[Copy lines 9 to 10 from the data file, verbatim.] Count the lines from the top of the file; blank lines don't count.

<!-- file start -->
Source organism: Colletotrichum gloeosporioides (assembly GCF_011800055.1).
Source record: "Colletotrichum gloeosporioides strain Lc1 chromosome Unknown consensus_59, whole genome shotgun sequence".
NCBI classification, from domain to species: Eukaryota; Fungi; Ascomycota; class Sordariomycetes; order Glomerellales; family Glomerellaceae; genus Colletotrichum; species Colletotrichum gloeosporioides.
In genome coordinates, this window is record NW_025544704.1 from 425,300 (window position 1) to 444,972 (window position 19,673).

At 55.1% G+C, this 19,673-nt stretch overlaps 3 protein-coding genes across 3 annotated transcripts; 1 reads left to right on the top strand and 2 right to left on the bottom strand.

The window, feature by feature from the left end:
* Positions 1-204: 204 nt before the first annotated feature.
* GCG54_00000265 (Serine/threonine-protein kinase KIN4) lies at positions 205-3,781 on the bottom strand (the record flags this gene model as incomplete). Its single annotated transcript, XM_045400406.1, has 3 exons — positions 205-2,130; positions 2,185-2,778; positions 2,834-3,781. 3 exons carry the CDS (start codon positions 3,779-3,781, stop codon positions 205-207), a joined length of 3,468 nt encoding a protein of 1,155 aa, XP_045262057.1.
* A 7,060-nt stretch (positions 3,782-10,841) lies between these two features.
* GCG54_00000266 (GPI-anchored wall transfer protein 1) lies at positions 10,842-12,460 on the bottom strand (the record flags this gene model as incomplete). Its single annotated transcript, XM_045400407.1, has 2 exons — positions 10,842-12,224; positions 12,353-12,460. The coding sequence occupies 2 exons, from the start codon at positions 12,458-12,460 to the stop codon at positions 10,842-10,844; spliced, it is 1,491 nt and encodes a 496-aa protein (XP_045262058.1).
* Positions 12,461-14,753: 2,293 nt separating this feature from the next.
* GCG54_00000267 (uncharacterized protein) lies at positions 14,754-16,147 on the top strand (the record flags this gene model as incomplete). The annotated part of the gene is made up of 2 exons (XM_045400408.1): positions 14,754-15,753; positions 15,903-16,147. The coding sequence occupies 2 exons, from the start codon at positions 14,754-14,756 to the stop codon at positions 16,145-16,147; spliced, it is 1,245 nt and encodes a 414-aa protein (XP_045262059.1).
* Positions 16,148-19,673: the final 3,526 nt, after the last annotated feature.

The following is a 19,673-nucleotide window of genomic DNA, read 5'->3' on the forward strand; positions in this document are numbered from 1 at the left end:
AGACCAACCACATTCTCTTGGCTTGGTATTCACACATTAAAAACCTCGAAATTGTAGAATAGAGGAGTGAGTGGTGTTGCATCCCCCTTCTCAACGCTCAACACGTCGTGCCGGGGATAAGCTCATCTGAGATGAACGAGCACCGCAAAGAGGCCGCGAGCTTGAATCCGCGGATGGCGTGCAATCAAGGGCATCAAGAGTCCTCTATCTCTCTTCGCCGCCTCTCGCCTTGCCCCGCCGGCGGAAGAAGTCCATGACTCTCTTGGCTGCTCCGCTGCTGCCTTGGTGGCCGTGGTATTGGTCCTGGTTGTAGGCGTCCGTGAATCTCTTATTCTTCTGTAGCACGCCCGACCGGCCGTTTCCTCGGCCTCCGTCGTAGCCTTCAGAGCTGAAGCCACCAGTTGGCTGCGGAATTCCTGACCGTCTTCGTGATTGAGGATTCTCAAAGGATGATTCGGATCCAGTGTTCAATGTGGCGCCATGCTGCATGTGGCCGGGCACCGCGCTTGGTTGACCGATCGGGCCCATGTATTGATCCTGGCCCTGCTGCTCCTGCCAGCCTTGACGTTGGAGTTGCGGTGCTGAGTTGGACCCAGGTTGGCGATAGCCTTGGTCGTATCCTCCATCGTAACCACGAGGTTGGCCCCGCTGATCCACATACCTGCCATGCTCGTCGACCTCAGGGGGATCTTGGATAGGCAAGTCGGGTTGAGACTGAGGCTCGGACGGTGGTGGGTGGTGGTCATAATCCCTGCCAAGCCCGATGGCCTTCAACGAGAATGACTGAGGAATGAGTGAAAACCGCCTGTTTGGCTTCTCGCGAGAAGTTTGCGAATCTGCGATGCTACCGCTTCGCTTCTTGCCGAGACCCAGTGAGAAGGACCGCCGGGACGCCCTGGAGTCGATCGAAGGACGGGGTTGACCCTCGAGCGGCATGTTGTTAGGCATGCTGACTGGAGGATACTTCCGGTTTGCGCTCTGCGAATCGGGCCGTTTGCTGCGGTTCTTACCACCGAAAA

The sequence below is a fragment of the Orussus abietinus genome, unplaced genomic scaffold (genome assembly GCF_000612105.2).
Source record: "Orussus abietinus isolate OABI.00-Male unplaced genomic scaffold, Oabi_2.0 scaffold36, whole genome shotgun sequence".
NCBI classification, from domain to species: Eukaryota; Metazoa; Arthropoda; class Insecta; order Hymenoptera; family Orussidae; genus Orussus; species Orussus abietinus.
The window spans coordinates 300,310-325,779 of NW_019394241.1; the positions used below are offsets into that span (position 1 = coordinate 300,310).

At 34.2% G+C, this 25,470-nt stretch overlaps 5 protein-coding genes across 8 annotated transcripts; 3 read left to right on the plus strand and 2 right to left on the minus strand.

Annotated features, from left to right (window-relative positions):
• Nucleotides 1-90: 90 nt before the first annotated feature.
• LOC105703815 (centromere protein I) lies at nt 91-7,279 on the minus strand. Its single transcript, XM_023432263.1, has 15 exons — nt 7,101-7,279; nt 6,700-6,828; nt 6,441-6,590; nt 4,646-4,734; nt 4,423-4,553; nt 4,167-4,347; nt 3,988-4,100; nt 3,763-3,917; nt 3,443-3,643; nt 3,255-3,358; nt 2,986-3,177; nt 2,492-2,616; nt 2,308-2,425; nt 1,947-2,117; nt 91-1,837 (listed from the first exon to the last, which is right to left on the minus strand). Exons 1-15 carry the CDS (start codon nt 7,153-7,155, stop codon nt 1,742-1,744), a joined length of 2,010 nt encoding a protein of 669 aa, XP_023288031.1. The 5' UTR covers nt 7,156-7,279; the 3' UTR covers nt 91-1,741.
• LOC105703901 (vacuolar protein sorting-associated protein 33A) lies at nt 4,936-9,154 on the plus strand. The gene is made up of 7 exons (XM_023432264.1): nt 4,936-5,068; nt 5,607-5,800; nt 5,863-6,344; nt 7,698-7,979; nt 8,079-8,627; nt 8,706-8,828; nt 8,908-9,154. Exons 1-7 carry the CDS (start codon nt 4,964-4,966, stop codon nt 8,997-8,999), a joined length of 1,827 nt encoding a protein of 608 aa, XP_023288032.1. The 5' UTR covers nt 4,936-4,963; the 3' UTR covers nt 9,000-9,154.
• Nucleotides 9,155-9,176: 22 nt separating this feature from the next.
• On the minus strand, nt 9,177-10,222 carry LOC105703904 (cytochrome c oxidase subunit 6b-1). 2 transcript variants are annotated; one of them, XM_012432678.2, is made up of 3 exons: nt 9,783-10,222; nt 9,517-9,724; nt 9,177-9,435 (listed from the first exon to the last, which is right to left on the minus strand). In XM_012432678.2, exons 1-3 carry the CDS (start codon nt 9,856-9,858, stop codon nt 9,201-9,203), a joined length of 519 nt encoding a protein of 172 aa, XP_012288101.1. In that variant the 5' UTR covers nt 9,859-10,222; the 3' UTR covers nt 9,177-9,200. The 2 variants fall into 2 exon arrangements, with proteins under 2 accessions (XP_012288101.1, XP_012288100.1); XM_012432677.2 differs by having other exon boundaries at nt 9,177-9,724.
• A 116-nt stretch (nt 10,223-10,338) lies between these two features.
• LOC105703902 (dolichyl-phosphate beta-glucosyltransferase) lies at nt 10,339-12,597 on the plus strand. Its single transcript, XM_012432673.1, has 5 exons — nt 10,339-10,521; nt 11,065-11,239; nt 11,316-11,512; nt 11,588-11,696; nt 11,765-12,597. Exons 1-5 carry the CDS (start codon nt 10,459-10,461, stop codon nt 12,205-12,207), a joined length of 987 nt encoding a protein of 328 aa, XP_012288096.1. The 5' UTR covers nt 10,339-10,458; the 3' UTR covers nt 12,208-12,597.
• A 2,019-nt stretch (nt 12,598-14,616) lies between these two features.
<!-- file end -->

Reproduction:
* A 7,060-nt stretch (positions 3,782-10,841) lies between these two features.
* GCG54_00000266 (GPI-anchored wall transfer protein 1) lies at positions 10,842-12,460 on the bottom strand (the record flags this gene model as incomplete). Its single annotated transcript, XM_045400407.1, has 2 exons — positions 10,842-12,224; positions 12,353-12,460. The coding sequence occupies 2 exons, from the start codon at positions 12,458-12,460 to the stop codon at positions 10,842-10,844; spliced, it is 1,491 nt and encodes a 496-aa protein (XP_045262058.1).